Lynch Blinder: Lynch Blinder is a shallow rocky area where waves break most of the time. The shallowest point is about 100 m to the east of the cardinal buoy. It can be considered as a dangerous area especially on a flat calm day when there are no breakers to indicate the rocks just below the surface.
The best fishing area is to the north of the blinder itself and it is a fair spot for White Stumpnose, Steentjies and the odd Cob. Like Roman Banks, anchors can easily get stuck in this area and a good technique when pulling up the anchor is to move ahead slowly on engine while the anchor is being hoisted to ensure that it comes up vertically.
”Skaap Island Area”: This is the common name (as it appears on most GPS systems) of the large island in front of the main beach. It is also referred to as “Schaapen Island” on some marine maps. The fishing spots around the island can roughly be divided into three areas (see map).
Area 1 is to the west of the island and is usually very productive with White Stumpnose, Steentjies, Geelbek and the odd Cob as the main species. The depth varies between 3 and 7 metres. On the north western side of the Island there is an underwater pipeline that runs from the mainland to the military base. It is marked by a small red buoy.As indicated on marine maps, anchoring and fishing in this area is prohibited.
Area 1 has large kelpbanks and care shouldbe taken not to get stuck or lose fish in the kelp.At low tide the open areas amongst the kelp are clearly visible.Do not cast too wide, as the open patches are relatively small.Area 1is definitely not for drifting.
Area 2 is to the northern side of the island and is around 5 metres deep. It is excellent for drifting or anchoring. Fish species are mostly White Stumpnose and Steentjie with the odd small shark providing great excitement.
Between Area 2 and 3, there is a shallow kelp bed which should be avoided as it snags lines and anchors.
Area 3 is a protected bay on the north-eastern side of the island. It is about 3 metres deep and is sometimes very productive.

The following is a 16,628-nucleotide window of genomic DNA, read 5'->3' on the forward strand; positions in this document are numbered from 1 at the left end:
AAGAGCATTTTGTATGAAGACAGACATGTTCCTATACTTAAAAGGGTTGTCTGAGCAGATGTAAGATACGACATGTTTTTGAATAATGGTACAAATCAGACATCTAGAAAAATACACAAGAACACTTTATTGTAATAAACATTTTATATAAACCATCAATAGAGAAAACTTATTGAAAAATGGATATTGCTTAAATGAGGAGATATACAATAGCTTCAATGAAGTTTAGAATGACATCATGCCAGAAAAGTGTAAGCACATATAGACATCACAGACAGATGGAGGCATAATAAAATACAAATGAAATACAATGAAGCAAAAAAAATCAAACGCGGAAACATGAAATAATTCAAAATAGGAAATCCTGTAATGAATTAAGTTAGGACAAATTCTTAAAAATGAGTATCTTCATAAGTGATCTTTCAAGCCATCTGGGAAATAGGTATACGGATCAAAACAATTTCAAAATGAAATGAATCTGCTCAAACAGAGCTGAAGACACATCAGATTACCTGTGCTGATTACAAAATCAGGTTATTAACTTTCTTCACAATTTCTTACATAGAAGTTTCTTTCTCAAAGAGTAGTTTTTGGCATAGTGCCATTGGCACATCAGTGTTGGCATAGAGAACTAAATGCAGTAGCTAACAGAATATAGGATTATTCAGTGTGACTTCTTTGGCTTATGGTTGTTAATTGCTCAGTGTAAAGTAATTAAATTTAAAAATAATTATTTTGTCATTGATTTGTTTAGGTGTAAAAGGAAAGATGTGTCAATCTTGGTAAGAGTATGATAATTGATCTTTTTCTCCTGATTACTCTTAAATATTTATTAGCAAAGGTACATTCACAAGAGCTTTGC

The area to the north of the island is shallow and sandy and is not productive as far as fishing is concerned.
“Konstabelkop”: This is the fishing area below the mountain around S 33° 077′ and E 18° 02′. This area can be very productive with Cob, Geelbek,large White Stumpnose and Shad. Do not drift in this area. as the bottom is covered with red bait pods and you will surely lose tackle. The best method is to lower the bait to the bottom and then bring it up a metre or so. It is also a good spot to spend the night if you have proper lighting on your boat.
The Central Channel or Middle Channel: as it is called locally, is the area to the south of Skaap Island, roughly in the centre of the lagoon. It is flanked by shallow sandbanks to the east and the west. The depth varies between 5 and 7 metres. It is an ideal area for drifting, as it is aligned with the prevailing winds and currents. It is usually very productive and big sharks can again provide entertainment in the southern portion of this channel. The region directly opposite the Langebaan Yacht Club is particularly popular.
The Line or “Die Lyn”: is the local name for the upper channels of the lagoon fishing area as indicated on map 3. No fishing or power boating to the south of this line, indicated by buoys, is allowed. This is strictly enforced by the Parks Board.
There are two deep channels in this region. The first one is referred to as “The Keel” around S 33° 07.9′ and E 18° 02.4′. The other channel is referred to as “The False Keel” around S 33° 08.17′ and E 18° 02.2′. Both these channels are very favourite Shad, Yellowtail, Geelbek and Cob fishing areas and they are particularly popular for night fishing.
Best time to fish is from around 1 hour before to 1 hour after the turn of the tide. Small fish can cause frustration by stripping your bait of the hook. A good technique is to have at least one or two baited hooks floating just below the surface with no or a very small sinker.You may also use a “Steentjie” fillet for Cob and Shad. It is tougher than pilchards and lasts longer where there are small fish nibbling at the bait.